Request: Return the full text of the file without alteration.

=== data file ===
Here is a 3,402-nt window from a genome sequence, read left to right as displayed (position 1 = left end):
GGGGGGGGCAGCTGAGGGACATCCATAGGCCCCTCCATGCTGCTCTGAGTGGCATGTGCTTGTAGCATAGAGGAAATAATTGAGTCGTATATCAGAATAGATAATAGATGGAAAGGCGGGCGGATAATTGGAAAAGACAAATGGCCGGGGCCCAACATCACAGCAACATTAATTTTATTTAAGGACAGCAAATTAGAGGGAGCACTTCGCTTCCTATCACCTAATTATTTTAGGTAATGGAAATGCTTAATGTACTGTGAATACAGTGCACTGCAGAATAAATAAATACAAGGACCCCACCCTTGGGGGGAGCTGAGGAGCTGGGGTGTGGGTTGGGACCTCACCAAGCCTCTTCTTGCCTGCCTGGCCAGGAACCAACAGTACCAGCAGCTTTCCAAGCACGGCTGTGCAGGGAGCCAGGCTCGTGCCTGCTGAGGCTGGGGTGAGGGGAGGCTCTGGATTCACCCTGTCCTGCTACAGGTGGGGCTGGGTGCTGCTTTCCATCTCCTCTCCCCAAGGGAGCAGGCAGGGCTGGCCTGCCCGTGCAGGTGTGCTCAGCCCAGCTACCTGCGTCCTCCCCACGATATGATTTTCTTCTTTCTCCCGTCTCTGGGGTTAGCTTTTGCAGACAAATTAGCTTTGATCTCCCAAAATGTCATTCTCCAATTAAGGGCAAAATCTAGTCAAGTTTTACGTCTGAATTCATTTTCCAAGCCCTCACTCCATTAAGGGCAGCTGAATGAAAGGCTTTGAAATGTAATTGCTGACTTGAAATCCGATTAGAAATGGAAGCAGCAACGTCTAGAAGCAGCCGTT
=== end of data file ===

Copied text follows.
Here is a 3,402-nt window from a genome sequence, read left to right as displayed (position 1 = left end):
GGGGGGGGCAGCTGAGGGACATCCATAGGCCCCTCCATGCTGCTCTGAGTGGCATGTGCTTGTAGCATAGAGGAAATAATTGAGTCGTATATCAGAATAGATAATAGATGGAAAGGCGGGCGGATAATTGGAAAAGACAAATGGCCGGGGCCCAACATCACAGCAACATTAATTTTATTTAAGGACAGCAAATTAGAGGGAGCACTTCGCTTCCTATCACCTAATTATTTTAGGTAATGGAAATGCTTAATGTACTGTGAATACAGTGCACTGCAGAATAAATAAATACAAGGACCCCACCCTTGGGGGGAGCTGAGGAGCTGGGGTGTGGGTTGGGACCTCACCAAGCCTCTTCTTGCCTGCCTGGCCAGGAACCAACAGTACCAGCAGCTTTCCAAGCACGGCTGTGCAGGGAGCCAGGCTCGTGCCTGCTGAGGCTGGGGTGAGGGGAGGCTCTGGATTCACCCTGTCCTGCTACAGGTGGGGCTGGGTGCTGCTTTCCATCTCCTCTCCCCAAGGGAGCAGGCAGGGCTGGCCTGCCCGTGCAGGTGTGCTCAGCCCAGCTACCTGCGTCCTCCCCACGATATGATTTTCTTCTTTCTCCCGTCTCTGGGGTTAGCTTTTGCAGACAAATTAGCTTTGATCTCCCAAAATGTCATTCTCCAATTAAGGGCAAAATCTAGTCAAGTTTTACGTCTGAATTCATTTTCCAAGCCCTCACTCCATTAAGGGCAGCTGAATGAAAGGCTTTGAAATGTAATTGCTGACTTGAAATCCGATTAGAAATGGAAGCAGCAACGTCTAGAAGCAGCCGTT